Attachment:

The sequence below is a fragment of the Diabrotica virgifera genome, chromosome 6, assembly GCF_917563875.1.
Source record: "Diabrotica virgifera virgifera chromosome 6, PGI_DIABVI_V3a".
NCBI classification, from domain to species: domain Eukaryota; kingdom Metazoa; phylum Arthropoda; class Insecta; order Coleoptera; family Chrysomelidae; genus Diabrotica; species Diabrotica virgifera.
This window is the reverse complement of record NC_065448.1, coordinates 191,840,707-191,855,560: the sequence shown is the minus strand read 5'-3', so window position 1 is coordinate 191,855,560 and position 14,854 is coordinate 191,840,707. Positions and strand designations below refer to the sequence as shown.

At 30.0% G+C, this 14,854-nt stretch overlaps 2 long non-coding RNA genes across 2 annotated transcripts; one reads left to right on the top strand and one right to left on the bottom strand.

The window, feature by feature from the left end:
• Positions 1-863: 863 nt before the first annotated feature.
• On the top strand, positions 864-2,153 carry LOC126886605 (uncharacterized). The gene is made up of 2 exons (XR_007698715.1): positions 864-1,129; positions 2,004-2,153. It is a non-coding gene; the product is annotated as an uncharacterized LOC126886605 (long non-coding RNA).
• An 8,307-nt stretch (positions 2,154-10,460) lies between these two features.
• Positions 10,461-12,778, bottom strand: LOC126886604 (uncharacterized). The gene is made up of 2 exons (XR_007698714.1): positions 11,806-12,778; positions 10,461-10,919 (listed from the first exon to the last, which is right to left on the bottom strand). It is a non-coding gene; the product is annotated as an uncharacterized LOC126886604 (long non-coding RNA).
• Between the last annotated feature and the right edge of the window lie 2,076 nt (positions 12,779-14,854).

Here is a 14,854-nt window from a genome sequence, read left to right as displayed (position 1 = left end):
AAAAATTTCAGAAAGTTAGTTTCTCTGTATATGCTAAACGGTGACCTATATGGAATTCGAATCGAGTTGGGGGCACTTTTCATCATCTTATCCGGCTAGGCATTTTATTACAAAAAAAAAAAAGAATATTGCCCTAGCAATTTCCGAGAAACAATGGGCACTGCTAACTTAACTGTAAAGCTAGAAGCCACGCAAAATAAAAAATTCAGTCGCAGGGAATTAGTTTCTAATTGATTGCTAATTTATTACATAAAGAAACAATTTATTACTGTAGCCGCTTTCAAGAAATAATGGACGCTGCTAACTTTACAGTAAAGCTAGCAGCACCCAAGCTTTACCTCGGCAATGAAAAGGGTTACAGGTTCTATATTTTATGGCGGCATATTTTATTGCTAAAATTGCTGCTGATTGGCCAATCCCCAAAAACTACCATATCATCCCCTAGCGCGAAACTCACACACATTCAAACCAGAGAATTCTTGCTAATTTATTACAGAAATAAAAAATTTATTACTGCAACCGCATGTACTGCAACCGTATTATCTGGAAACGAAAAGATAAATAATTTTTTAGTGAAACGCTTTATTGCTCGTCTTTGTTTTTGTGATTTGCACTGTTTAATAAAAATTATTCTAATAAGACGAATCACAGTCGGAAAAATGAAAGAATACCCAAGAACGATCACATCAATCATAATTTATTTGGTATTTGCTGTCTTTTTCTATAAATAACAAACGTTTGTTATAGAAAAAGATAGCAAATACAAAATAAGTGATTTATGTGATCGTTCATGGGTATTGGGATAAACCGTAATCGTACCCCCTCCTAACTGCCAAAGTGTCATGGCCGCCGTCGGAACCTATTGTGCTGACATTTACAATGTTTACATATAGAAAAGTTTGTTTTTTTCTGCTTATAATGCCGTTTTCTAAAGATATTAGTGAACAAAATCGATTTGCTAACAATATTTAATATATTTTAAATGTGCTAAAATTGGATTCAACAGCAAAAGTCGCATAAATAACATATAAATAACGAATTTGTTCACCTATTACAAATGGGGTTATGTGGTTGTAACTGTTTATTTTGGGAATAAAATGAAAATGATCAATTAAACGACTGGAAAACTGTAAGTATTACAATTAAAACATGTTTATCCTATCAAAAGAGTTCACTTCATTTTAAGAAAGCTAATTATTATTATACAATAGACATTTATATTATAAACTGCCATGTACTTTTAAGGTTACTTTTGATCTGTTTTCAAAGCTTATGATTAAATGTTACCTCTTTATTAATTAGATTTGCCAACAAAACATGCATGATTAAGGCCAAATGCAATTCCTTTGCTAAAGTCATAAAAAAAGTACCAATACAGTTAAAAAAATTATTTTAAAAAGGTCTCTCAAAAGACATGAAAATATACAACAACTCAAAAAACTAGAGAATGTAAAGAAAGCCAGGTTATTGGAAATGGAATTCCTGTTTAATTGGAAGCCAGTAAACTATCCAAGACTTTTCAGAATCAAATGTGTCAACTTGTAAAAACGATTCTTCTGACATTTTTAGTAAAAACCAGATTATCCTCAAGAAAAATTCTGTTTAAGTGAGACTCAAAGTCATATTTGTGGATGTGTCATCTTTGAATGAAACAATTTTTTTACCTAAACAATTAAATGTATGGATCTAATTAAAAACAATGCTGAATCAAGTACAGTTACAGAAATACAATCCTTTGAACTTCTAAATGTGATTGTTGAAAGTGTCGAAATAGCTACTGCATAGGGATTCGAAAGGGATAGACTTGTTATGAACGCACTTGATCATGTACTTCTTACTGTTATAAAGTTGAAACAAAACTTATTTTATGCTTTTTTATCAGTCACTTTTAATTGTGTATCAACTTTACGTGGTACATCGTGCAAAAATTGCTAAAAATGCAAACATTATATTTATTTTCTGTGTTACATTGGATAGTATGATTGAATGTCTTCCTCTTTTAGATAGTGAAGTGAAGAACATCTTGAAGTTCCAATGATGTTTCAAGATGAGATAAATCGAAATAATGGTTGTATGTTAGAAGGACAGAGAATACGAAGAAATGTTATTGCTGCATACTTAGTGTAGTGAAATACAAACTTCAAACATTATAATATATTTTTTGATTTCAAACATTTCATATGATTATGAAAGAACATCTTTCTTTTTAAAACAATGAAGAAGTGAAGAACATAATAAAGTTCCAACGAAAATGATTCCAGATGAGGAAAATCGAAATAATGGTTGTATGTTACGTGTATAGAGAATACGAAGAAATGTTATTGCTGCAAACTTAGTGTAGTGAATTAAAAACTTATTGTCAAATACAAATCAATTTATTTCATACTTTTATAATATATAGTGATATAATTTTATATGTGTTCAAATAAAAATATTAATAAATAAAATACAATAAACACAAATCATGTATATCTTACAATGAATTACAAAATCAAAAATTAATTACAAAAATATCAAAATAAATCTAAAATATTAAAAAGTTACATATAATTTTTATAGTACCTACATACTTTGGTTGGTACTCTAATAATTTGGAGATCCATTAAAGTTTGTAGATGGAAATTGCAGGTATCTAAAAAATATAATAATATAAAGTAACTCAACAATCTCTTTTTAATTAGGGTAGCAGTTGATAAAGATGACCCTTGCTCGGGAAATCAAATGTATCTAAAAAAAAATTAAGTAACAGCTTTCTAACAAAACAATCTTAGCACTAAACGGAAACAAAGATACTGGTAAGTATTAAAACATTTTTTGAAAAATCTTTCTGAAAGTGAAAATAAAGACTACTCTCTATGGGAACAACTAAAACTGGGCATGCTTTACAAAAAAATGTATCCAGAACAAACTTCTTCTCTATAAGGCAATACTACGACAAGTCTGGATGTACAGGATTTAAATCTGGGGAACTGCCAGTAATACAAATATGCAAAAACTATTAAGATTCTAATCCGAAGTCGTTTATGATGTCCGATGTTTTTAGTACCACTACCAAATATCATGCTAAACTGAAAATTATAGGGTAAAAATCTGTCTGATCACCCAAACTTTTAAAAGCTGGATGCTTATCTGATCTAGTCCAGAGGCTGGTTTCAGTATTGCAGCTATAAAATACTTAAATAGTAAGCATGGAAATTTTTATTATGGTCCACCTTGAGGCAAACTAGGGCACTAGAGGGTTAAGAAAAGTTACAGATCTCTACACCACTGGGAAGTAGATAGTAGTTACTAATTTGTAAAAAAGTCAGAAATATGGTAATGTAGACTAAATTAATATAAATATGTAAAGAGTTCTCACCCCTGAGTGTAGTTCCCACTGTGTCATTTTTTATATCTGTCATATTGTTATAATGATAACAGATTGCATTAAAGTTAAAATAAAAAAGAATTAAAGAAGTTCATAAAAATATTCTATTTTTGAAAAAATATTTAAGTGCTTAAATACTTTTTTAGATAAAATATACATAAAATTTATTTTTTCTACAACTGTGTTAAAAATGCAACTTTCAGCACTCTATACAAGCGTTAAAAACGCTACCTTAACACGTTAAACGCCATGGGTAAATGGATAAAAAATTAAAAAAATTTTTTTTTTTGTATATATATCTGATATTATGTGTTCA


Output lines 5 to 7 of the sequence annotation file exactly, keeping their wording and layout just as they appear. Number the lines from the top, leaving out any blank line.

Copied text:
At 30.0% G+C, this 14,854-nt stretch overlaps 2 long non-coding RNA genes across 2 annotated transcripts; one reads left to right on the top strand and one right to left on the bottom strand.

The window, feature by feature from the left end:
• Positions 1-863: 863 nt before the first annotated feature.